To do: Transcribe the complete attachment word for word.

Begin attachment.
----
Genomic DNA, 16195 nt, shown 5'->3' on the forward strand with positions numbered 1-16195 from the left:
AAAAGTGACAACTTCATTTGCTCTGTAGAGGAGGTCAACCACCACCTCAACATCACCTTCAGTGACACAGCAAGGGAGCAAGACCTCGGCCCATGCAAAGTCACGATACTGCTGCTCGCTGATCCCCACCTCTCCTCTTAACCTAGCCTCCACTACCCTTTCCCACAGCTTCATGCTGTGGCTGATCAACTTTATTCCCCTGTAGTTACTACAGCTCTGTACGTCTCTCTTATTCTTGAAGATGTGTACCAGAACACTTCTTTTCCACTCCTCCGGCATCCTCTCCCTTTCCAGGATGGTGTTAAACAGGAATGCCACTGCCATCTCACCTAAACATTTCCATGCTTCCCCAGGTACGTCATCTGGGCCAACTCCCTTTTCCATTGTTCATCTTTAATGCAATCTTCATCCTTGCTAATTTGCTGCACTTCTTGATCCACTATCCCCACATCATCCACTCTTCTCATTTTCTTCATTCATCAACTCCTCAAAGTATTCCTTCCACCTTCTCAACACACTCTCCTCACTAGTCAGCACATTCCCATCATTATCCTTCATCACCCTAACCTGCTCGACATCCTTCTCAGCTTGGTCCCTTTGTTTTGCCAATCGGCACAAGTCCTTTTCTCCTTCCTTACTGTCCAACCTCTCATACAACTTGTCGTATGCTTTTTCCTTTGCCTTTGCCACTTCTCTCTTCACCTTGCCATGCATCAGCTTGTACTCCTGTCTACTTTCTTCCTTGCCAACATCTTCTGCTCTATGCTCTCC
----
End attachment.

Genomic DNA, 16195 nt, shown 5'->3' on the forward strand with positions numbered 1-16195 from the left:
AAAAGTGACAACTTCATTTGCTCTGTAGAGGAGGTCAACCACCACCTCAACATCACCTTCAGTGACACAGCAAGGGAGCAAGACCTCGGCCCATGCAAAGTCACGATACTGCTGCTCGCTGATCCCCACCTCTCCTCTTAACCTAGCCTCCACTACCCTTTCCCACAGCTTCATGCTGTGGCTGATCAACTTTATTCCCCTGTAGTTACTACAGCTCTGTACGTCTCTCTTATTCTTGAAGATGTGTACCAGAACACTTCTTTTCCACTCCTCCGGCATCCTCTCCCTTTCCAGGATGGTGTTAAACAGGAATGCCACTGCCATCTCACCTAAACATTTCCATGCTTCCCCAGGTACGTCATCTGGGCCAACTCCCTTTTCCATTGTTCATCTTTAATGCAATCTTCATCCTTGCTAATTTGCTGCACTTCTTGATCCACTATCCCCACATCATCCACTCTTCTCATTTTCTTCATTCATCAACTCCTCAAAGTATTCCTTCCACCTTCTCAACACACTCTCCTCACTAGTCAGCACATTCCCATCATTATCCTTCATCACCCTAACCTGCTCGACATCCTTCTCAGCTTGGTCCCTTTGTTTTGCCAATCGGCACAAGTCCTTTTCTCCTTCCTTACTGTCCAACCTCTCATACAACTTGTCGTATGCTTTTTCCTTTGCCTTTGCCACTTCTCTCTTCACCTTGCCATGCATCAGCTTGTACTCCTGTCTACTTTCTTCCTTGCCAACATCTTCTGCTCTATGCTCTCC